Daily currency update courtesy of Halo financial

(Catharine Higginson) #1
Yesterday was an odd one for the markets because the data was so inconclusive. The German export data was very positive it must be said with the fastest growth rate since 1984 but, as far as the Euro is concerned, all the good work this did was undone by a slowdown in the rise of French business confidence which showed that we are likely to see less buoyant growth data in the 3rd quarter of the year.

Most analysts and traders are using all their angst on preparations for this evening’s US Federal Reserve interest rate decision. There is no expectation of any change in the base rate but there is a growing feeling that the Fed will announce that it is reinvesting some of the funds which are now being released from their quantitative easing program, thus extending the time scale of the QE plan if not the volume of funds within it. This would be an understandable response to a sequence of less than encouraging US data releases and such an announcement would probably not surprise anyone. Hence the effect on the US Dollar is likely to be muted.

The Pound was a tad softer yesterday as traders took profit ahead of last night’s housing data release. The RICS report showed a slowdown in house sales as new listings outpaced buyers. That is hardly surprising when it is so hard to get a mortgage unless you really don’t need one and unless you have to move, most home owners are sitting out the downturn in the hope others will reignite the market.

But the UK wasn’t the only market with soft housing data; the Australian home loans data showed the 10th consecutive month of decline as Aussies joined their Brit cousins in sitting out the downturn; especially after a sequence of interest rate hikes. And to cap off a trio, New Zealand House prices grew last month at their slowest pace since December 2009 as higher interest rates and lack of consumer confidence take their toll. This after noon’s Canadian data may well show this has become a quartet, so be prepared for a weaker Canadian Dollar as the day progresses. We also heard yesterday that Australian Business confidence fell to its lowest ebb in nearly a year. That did nothing to stop the Australian Dollar from losing ground against all comers.

As well as this evening’s US interest rate and QE announcements, today brings a barrage of Eurozone inflation numbers especially from the German regional statistics. Inflation is not a problem for the Eurozone though, so unless these numbers are dramatically different from the market consensus forecasts, we can expect little volatility after their release.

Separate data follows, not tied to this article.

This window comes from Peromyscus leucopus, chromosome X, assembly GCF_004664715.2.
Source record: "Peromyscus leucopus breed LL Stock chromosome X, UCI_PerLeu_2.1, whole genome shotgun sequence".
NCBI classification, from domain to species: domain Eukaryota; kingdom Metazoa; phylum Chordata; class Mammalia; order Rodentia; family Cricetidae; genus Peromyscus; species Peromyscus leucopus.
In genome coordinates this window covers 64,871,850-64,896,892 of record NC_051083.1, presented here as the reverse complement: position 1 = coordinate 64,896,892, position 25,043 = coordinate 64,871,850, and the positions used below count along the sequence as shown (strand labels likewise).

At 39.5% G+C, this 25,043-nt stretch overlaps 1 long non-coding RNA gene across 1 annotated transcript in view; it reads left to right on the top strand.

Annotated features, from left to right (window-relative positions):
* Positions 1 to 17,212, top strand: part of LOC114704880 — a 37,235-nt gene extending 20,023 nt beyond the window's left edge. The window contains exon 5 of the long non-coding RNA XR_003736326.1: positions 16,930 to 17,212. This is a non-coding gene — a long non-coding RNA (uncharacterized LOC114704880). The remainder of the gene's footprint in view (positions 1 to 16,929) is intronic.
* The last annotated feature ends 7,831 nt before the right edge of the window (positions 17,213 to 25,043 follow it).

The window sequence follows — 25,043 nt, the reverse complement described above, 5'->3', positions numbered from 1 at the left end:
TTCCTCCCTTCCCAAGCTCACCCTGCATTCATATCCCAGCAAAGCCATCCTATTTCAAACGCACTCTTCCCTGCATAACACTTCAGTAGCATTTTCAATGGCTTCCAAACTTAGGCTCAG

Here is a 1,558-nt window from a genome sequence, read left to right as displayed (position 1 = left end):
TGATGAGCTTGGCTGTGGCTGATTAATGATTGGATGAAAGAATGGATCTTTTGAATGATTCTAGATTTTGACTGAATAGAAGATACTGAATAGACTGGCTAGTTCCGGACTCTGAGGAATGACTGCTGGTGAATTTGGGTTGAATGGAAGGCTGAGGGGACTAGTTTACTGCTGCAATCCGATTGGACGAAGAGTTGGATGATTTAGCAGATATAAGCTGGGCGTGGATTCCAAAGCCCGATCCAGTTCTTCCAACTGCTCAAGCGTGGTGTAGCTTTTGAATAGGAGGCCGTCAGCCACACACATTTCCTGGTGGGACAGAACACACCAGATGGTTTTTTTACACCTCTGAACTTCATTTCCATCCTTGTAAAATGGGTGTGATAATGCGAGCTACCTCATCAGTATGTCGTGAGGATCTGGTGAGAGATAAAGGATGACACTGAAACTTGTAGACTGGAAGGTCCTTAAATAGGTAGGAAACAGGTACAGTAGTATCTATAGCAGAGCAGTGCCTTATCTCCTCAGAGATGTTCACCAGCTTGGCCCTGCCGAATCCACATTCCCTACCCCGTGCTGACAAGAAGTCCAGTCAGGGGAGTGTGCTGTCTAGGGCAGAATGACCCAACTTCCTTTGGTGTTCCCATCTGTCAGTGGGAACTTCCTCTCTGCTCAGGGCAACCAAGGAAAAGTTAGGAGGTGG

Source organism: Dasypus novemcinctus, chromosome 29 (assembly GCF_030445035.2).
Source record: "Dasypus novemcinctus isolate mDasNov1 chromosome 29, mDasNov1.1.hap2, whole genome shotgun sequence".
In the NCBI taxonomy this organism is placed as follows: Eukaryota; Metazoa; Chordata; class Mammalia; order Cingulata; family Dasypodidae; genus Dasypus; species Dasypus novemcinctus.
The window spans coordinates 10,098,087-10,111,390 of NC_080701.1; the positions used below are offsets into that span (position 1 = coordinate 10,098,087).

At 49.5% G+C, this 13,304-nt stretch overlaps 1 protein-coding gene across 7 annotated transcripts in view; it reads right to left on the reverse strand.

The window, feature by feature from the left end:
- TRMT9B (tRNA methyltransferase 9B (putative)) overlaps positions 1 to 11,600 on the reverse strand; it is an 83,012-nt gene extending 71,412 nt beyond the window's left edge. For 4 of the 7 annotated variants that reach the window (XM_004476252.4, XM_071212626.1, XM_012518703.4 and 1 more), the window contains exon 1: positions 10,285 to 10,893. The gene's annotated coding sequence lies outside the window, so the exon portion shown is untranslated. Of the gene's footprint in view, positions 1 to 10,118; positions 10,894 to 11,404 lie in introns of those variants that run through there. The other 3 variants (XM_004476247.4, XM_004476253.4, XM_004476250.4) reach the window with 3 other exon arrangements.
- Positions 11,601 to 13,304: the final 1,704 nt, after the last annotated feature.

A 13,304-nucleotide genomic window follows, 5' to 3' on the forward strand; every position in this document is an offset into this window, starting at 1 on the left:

What is causing a lot of nervousness is a sequence of data release from China; currently the powerhouse behind the relative strength of the Asian and Australasian markets and of the commodity markets which has a wider ranging effect. China is, as we have mentioned a many times, trying to slow its pace of growth from the unsustainable 11 percent we saw last year. So this morning’s news that the pace of Chinese imports has slowed was widely expected. However we are talking about degrees of slowdown here. The market forecast was that imports would have grown less than June’s 53% year on year figure but the 22.7% that was announced was below estimates. It is still immense expansion though and exports grew 38.1% so China’s trade surplus increased. That is not what the US wants but it probably doesn’t worry Chinese authorities too much even though they will voice their concerns publicly.

So the general mood of the market at the moment is that the US Dollar has knocked Sterling off its perch a little; the Pound is lower against the Euro but not by much and it is better placed against the Australian, new Zealand and Canadian Dollars as the commodities market slowdown takes its toll and the housing data does a tad more damage.

Whether this will be a different picture after this evening’s US federal reserve announcement is open to animated debate but the fact is, we will have a busy period overnight tonight and this is a terrific opportunity for those with any kind of currency requirement to place an automated order to see if they can grab some of whatever they need at better exchange rates than we have at the moment.

While you ponder that, ponder this. A strip club which has seen members of the local church protest outside its doors for the last 4 years has finally had enough. The owner and some of the dancers decided to turn the tables on the church by protesting outside their premises on Sundays. I’m not sure whether they are likely to dissuade church goers from doing so but America is a free country so they certainly can’t complain. So the exam question for the day is “Is it immoral to protest by judging someone else’s morals?” 2,000 words please; you have two hours and no conferring. If you need extra pages, just raise your hand.

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